Colorado seat belt use increases to 88% – Usage is record for the state




STATEWIDE — More Coloradans will be buckling up when they hit the road for the Labor Day holiday weekend. According to a recent survey by the Colorado Department of Transportation (CDOT), seat belt use increased by 2% in 2019. This is the highest rate since record-keeping began in 1997 when the state logged a 60% buckling up rate. CDOT’s 2019 State of Colorado Statewide Seat Belt Survey shows seat belt usage improved to 88.3% in 2019 from 86.3% in 2018. The national rate is 90%. In 2018, there were 220 unbuckled passenger vehicle deaths on Colorado roads — accounting for about half of the 416 total passenger vehicle deaths in the state.

The survey identifies use rates for select Colorado counties. The three highest population counties around Denver (Arapahoe, Denver, Douglas) all registered just above 90%. El Paso County also had a 90% use rate. At a population of just over 48,000, Fremont County demonstrated the highest rate of seat belt use across the state at 95.2%. Lower seat belt usage is most often reported in the state’s rural counties, with Moffat coming in lowest at 71.4%, then Cheyenne (74.4%), Delta (80.7%), Otero (82.1%) and Gunnison and Montrose (82.9%). Adams County saw the largest gain in seat belt use, rising 19.3% to 89.2%.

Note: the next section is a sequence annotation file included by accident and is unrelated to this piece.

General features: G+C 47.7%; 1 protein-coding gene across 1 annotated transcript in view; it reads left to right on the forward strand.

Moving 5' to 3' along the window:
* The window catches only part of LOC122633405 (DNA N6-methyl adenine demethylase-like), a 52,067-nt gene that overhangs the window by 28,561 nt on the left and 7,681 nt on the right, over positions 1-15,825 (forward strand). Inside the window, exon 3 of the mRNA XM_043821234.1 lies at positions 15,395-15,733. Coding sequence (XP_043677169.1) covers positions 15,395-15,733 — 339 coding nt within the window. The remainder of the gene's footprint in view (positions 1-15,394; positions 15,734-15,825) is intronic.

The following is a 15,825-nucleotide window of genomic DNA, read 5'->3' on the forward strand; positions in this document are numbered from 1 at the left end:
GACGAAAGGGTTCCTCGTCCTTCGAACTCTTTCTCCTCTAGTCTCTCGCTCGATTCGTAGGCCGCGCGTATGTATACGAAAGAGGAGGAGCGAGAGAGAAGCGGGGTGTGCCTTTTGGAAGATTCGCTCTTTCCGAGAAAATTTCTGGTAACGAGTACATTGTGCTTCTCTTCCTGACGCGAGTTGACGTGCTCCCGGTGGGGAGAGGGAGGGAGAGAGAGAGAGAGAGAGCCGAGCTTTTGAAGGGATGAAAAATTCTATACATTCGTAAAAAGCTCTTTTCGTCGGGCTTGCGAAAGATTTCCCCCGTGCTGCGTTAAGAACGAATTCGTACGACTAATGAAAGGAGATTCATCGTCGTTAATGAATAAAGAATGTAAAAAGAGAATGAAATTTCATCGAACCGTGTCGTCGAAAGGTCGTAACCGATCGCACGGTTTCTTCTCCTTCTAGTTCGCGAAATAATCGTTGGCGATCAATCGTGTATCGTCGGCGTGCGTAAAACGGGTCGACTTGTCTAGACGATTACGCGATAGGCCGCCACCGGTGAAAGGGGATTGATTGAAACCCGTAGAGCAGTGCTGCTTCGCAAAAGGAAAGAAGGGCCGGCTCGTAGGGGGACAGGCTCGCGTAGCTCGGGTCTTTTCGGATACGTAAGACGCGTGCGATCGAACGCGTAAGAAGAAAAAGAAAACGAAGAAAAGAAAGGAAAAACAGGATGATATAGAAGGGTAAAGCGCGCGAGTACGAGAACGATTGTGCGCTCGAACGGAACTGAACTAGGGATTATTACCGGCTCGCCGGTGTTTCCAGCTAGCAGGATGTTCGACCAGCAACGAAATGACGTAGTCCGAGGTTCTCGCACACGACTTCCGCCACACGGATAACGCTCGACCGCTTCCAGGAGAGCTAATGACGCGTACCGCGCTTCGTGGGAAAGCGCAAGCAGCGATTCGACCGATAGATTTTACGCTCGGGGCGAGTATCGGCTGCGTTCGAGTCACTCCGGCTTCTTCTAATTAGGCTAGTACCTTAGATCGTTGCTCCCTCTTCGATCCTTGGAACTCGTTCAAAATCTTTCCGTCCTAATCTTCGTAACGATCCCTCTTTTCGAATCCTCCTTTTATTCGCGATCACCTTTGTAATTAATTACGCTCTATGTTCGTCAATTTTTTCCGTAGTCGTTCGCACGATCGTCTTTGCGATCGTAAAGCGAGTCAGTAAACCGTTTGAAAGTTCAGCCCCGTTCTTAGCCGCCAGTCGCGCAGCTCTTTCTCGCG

The 2019 seat belt study, along with previous years, can be found at:

“This annual survey provides critical insight to the seat belt use habits across the state and helps us know which counties need more focus and education,” said Col. Matthew Packard, chief of the Colorado State Patrol. “Our goal is to bring both the rural and urban county use numbers closer together to increase Colorado’s overall seat belt use and lower passenger vehicle fatalities.”

Among the other findings in the report:

The highest percentage usage was among SUV drivers at 92% with Vans following close behind at 90.1%.

The lowest percentage usage was among commercial vehicles at 75.8% and pickup trucks at 82.6%.

There appears to be a strong correlation between speed and seat-belt usage – at higher speeds, especially on primary roads, drivers are more likely to buckle up than on local roads.


  • Adults — Colorado has a secondary enforcement law for adult drivers and front seat passengers. Drivers can be ticketed for violating the seat belt law if they are stopped for another traffic violation.
  • Teens — Colorado’s Graduated Driver Licensing (GDL) law requires all drivers under 18 and their passengers, regardless of their age, to wear seat belts. This is a primary enforcement, meaning teens can be pulled over simply for not wearing a seat belt or having passengers without seat belts.
  • Children — Colorado’s Child Passenger Safety law is a primary enforcement, meaning the driver can be stopped and ticketed if an officer sees an unrestrained or improperly restrained child under age 16 in the vehicle.

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